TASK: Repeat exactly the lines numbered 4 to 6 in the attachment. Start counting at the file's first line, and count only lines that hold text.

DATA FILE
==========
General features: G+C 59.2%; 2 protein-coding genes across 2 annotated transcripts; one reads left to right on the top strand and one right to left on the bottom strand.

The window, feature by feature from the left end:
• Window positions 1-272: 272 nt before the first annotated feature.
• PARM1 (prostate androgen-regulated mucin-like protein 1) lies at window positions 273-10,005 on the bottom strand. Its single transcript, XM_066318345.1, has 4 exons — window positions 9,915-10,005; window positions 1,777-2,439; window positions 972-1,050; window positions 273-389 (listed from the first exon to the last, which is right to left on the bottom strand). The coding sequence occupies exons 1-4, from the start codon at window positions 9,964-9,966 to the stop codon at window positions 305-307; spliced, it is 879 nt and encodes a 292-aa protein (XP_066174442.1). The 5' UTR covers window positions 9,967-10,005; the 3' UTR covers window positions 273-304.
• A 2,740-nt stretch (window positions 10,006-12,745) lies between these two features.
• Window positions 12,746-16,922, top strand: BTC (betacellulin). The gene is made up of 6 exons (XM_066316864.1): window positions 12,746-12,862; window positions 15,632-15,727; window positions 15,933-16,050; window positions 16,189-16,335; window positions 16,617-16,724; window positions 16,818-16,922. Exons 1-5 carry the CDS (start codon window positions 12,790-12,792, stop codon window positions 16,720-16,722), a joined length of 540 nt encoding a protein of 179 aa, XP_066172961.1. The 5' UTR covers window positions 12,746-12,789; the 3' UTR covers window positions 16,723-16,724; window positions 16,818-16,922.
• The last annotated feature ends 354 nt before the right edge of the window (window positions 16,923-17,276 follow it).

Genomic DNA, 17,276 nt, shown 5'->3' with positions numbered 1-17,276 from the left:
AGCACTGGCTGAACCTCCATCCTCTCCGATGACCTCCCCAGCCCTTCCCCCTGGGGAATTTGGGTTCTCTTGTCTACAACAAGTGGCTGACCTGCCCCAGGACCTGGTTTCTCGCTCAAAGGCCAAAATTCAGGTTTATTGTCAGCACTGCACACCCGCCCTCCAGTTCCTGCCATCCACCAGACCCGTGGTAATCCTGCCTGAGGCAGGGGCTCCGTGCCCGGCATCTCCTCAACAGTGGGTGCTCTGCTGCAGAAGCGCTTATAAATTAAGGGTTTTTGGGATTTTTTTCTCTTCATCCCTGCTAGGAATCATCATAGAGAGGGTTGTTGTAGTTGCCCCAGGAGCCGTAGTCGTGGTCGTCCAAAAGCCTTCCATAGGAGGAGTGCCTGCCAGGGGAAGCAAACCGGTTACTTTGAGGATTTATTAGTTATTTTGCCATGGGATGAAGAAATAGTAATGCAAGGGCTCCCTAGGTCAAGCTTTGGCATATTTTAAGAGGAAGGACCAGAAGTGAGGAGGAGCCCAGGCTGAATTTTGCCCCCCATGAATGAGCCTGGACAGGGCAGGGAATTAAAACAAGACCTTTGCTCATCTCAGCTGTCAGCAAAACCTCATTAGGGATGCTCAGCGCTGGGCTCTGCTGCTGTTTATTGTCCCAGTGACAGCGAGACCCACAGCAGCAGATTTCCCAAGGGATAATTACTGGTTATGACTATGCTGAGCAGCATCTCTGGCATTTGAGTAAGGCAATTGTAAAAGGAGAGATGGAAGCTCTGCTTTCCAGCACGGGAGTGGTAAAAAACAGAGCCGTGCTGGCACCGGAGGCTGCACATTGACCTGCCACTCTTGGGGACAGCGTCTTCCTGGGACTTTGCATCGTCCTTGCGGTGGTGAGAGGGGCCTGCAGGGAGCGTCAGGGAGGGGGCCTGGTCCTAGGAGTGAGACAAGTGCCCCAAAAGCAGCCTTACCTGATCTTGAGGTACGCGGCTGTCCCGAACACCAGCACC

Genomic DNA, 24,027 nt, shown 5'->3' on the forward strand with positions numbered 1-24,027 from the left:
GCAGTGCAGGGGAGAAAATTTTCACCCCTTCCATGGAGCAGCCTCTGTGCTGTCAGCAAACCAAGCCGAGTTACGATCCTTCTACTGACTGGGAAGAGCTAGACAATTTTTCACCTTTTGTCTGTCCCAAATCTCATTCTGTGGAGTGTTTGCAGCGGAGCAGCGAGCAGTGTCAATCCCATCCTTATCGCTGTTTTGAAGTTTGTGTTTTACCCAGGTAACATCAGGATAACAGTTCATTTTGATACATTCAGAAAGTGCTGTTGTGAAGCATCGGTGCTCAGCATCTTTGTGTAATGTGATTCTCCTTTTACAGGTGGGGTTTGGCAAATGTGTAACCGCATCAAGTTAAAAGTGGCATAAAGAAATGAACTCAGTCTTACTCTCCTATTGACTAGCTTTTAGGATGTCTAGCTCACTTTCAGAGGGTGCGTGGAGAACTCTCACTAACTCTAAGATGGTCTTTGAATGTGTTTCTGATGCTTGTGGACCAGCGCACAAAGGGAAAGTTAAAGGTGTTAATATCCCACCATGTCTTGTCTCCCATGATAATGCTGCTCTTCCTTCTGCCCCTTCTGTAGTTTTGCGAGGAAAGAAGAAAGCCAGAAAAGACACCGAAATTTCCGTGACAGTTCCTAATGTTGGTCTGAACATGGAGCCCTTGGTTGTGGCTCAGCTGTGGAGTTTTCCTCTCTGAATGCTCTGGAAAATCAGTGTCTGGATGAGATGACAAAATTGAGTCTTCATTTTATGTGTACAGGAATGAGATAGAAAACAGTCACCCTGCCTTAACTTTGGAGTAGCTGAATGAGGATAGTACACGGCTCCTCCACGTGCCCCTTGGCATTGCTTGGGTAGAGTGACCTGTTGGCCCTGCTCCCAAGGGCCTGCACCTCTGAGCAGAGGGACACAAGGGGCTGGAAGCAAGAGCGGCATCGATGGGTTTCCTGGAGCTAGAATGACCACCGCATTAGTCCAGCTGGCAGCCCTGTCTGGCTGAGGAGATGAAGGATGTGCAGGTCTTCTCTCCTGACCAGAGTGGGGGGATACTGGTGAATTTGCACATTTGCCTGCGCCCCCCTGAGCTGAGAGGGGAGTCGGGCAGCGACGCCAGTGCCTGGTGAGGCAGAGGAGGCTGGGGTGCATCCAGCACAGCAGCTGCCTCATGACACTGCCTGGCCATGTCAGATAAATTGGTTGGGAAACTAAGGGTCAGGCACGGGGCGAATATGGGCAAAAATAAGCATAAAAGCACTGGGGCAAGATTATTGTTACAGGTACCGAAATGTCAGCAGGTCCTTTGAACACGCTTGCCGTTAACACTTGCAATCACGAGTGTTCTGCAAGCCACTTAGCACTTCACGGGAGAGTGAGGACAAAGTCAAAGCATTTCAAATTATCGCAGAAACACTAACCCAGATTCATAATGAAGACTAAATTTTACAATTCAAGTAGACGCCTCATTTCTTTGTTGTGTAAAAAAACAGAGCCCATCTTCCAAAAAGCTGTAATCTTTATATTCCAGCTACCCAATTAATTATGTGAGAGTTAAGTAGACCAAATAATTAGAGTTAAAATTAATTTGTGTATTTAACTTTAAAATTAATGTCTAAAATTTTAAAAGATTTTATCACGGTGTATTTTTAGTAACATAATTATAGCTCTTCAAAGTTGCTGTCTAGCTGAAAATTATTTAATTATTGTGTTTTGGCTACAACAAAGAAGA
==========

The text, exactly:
• PARM1 (prostate androgen-regulated mucin-like protein 1) lies at window positions 273-10,005 on the bottom strand. Its single transcript, XM_066318345.1, has 4 exons — window positions 9,915-10,005; window positions 1,777-2,439; window positions 972-1,050; window positions 273-389 (listed from the first exon to the last, which is right to left on the bottom strand). The coding sequence occupies exons 1-4, from the start codon at window positions 9,964-9,966 to the stop codon at window positions 305-307; spliced, it is 879 nt and encodes a 292-aa protein (XP_066174442.1). The 5' UTR covers window positions 9,967-10,005; the 3' UTR covers window positions 273-304.
• A 2,740-nt stretch (window positions 10,006-12,745) lies between these two features.
• Window positions 12,746-16,922, top strand: BTC (betacellulin). The gene is made up of 6 exons (XM_066316864.1): window positions 12,746-12,862; window positions 15,632-15,727; window positions 15,933-16,050; window positions 16,189-16,335; window positions 16,617-16,724; window positions 16,818-16,922. Exons 1-5 carry the CDS (start codon window positions 12,790-12,792, stop codon window positions 16,720-16,722), a joined length of 540 nt encoding a protein of 179 aa, XP_066172961.1. The 5' UTR covers window positions 12,746-12,789; the 3' UTR covers window positions 16,723-16,724; window positions 16,818-16,922.